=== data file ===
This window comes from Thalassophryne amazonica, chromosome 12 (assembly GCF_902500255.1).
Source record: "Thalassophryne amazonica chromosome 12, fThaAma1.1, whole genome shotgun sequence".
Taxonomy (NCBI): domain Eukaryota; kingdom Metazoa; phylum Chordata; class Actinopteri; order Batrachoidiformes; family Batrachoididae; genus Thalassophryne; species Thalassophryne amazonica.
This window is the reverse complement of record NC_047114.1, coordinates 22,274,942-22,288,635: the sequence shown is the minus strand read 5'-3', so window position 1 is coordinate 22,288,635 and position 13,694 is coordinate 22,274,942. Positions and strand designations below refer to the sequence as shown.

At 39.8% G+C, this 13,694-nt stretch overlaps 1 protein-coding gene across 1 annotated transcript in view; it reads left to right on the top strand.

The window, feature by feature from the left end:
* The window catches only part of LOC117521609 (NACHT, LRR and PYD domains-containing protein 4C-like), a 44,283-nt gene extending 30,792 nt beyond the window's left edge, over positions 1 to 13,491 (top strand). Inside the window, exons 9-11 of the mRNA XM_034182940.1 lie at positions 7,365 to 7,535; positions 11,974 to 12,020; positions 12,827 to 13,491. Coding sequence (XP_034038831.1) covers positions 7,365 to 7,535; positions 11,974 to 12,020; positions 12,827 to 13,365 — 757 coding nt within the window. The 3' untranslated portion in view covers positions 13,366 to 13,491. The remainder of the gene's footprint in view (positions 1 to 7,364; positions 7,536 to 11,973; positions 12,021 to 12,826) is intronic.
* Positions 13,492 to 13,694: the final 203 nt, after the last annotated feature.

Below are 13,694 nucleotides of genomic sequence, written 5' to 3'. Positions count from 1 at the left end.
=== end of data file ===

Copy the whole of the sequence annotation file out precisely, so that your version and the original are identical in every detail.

This window comes from Thalassophryne amazonica, chromosome 12 (assembly GCF_902500255.1).
Source record: "Thalassophryne amazonica chromosome 12, fThaAma1.1, whole genome shotgun sequence".
Taxonomy (NCBI): domain Eukaryota; kingdom Metazoa; phylum Chordata; class Actinopteri; order Batrachoidiformes; family Batrachoididae; genus Thalassophryne; species Thalassophryne amazonica.
This window is the reverse complement of record NC_047114.1, coordinates 22,274,942-22,288,635: the sequence shown is the minus strand read 5'-3', so window position 1 is coordinate 22,288,635 and position 13,694 is coordinate 22,274,942. Positions and strand designations below refer to the sequence as shown.

At 39.8% G+C, this 13,694-nt stretch overlaps 1 protein-coding gene across 1 annotated transcript in view; it reads left to right on the top strand.

The window, feature by feature from the left end:
* The window catches only part of LOC117521609 (NACHT, LRR and PYD domains-containing protein 4C-like), a 44,283-nt gene extending 30,792 nt beyond the window's left edge, over positions 1 to 13,491 (top strand). Inside the window, exons 9-11 of the mRNA XM_034182940.1 lie at positions 7,365 to 7,535; positions 11,974 to 12,020; positions 12,827 to 13,491. Coding sequence (XP_034038831.1) covers positions 7,365 to 7,535; positions 11,974 to 12,020; positions 12,827 to 13,365 — 757 coding nt within the window. The 3' untranslated portion in view covers positions 13,366 to 13,491. The remainder of the gene's footprint in view (positions 1 to 7,364; positions 7,536 to 11,973; positions 12,021 to 12,826) is intronic.
* Positions 13,492 to 13,694: the final 203 nt, after the last annotated feature.

Below are 13,694 nucleotides of genomic sequence, written 5' to 3'. Positions count from 1 at the left end.